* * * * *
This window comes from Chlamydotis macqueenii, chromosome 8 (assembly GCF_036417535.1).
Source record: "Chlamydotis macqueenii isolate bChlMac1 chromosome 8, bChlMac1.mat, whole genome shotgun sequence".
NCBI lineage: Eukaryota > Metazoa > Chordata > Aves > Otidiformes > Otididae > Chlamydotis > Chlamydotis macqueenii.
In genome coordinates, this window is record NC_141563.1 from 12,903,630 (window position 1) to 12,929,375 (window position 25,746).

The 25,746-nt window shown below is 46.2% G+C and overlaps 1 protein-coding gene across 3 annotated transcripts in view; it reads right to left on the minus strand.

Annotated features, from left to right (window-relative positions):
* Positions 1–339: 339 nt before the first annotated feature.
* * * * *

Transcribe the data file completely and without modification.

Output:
This window comes from Chlamydotis macqueenii, chromosome 8 (assembly GCF_036417535.1).
Source record: "Chlamydotis macqueenii isolate bChlMac1 chromosome 8, bChlMac1.mat, whole genome shotgun sequence".
NCBI lineage: Eukaryota > Metazoa > Chordata > Aves > Otidiformes > Otididae > Chlamydotis > Chlamydotis macqueenii.
In genome coordinates, this window is record NC_141563.1 from 12,903,630 (window position 1) to 12,929,375 (window position 25,746).

The 25,746-nt window shown below is 46.2% G+C and overlaps 1 protein-coding gene across 3 annotated transcripts in view; it reads right to left on the minus strand.

Annotated features, from left to right (window-relative positions):
* Positions 1–339: 339 nt before the first annotated feature.